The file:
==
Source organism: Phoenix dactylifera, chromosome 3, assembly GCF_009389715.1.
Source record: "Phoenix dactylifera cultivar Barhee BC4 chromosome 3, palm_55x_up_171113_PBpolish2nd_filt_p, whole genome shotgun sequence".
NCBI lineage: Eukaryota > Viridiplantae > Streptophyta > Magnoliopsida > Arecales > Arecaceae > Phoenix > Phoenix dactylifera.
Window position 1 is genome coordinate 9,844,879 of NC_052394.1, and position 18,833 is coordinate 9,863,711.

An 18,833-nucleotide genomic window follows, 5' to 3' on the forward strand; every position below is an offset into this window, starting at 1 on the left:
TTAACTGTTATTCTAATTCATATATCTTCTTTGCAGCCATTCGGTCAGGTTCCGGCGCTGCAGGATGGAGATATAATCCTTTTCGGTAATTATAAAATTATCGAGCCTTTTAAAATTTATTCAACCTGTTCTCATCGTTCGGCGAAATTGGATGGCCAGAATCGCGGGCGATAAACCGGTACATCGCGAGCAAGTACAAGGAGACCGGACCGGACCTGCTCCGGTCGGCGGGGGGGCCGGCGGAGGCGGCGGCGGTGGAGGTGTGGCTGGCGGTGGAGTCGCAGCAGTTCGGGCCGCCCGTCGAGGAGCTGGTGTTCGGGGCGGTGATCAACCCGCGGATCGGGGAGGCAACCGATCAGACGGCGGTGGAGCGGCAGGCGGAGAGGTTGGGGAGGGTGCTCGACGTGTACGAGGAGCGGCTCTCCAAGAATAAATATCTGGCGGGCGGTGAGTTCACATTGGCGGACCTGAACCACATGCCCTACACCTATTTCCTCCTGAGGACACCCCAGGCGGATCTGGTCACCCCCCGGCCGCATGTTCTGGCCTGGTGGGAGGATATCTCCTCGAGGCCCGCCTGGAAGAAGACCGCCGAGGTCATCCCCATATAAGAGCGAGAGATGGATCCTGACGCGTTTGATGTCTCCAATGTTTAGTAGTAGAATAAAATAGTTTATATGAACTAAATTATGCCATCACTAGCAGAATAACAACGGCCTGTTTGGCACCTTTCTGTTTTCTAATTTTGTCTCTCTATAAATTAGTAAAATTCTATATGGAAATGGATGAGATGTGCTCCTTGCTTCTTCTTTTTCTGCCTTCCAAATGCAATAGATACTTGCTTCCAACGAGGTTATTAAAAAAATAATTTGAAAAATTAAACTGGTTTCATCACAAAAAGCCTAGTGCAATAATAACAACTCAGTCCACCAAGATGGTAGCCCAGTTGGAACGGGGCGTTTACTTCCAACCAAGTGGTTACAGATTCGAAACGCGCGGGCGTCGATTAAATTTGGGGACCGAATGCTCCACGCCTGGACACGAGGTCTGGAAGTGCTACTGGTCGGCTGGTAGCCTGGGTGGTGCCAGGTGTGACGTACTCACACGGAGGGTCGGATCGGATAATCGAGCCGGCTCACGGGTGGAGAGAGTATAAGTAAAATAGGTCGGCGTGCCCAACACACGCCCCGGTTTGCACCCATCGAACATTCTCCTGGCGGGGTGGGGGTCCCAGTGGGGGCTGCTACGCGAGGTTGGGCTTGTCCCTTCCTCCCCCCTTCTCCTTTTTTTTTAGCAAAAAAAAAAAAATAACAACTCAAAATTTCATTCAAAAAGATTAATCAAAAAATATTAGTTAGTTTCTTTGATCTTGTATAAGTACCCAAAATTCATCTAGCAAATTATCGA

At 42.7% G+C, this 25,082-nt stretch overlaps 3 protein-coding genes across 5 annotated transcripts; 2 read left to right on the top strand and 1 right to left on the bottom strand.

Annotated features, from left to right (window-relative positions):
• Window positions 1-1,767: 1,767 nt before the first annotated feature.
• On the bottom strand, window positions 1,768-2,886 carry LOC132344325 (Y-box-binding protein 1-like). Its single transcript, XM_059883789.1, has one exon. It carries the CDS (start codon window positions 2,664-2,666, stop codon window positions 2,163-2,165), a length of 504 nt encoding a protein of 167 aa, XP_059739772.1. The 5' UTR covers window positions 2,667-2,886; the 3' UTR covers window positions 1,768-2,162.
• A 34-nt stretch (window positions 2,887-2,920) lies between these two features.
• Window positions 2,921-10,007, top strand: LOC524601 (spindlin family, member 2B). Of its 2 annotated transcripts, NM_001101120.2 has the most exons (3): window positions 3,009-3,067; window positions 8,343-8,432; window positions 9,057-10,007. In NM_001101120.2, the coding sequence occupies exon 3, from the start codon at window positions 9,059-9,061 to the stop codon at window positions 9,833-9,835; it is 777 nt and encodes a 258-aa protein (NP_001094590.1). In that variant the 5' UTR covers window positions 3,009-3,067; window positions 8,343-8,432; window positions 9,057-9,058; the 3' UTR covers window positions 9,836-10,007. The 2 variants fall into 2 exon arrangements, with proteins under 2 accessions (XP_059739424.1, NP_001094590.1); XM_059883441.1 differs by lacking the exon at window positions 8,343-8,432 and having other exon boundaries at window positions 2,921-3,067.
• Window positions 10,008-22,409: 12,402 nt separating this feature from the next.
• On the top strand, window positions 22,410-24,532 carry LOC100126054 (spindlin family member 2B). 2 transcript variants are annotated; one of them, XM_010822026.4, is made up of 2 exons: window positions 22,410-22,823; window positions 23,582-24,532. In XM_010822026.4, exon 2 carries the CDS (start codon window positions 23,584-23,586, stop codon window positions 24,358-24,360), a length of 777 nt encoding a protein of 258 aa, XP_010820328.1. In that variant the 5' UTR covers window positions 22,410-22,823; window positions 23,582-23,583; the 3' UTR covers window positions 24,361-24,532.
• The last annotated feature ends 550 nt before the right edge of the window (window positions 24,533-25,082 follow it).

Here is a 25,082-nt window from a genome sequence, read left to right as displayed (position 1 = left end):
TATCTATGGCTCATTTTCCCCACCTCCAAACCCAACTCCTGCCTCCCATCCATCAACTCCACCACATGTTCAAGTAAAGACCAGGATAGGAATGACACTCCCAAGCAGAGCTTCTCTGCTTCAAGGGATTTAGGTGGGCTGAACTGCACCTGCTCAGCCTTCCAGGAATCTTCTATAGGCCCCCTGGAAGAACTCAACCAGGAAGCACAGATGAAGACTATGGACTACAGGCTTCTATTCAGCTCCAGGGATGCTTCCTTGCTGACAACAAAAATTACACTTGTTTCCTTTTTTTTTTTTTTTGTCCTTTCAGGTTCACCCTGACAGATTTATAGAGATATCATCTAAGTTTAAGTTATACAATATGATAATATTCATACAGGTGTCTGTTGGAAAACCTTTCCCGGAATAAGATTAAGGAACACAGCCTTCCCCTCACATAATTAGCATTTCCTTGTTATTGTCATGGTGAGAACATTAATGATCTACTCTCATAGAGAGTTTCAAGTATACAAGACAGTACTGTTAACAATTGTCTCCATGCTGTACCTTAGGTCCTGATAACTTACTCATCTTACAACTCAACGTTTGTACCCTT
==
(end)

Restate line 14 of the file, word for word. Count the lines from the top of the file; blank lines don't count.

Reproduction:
• On the top strand, window positions 22,410-24,532 carry LOC100126054 (spindlin family member 2B). 2 transcript variants are annotated; one of them, XM_010822026.4, is made up of 2 exons: window positions 22,410-22,823; window positions 23,582-24,532. In XM_010822026.4, exon 2 carries the CDS (start codon window positions 23,584-23,586, stop codon window positions 24,358-24,360), a length of 777 nt encoding a protein of 258 aa, XP_010820328.1. In that variant the 5' UTR covers window positions 22,410-22,823; window positions 23,582-23,583; the 3' UTR covers window positions 24,361-24,532.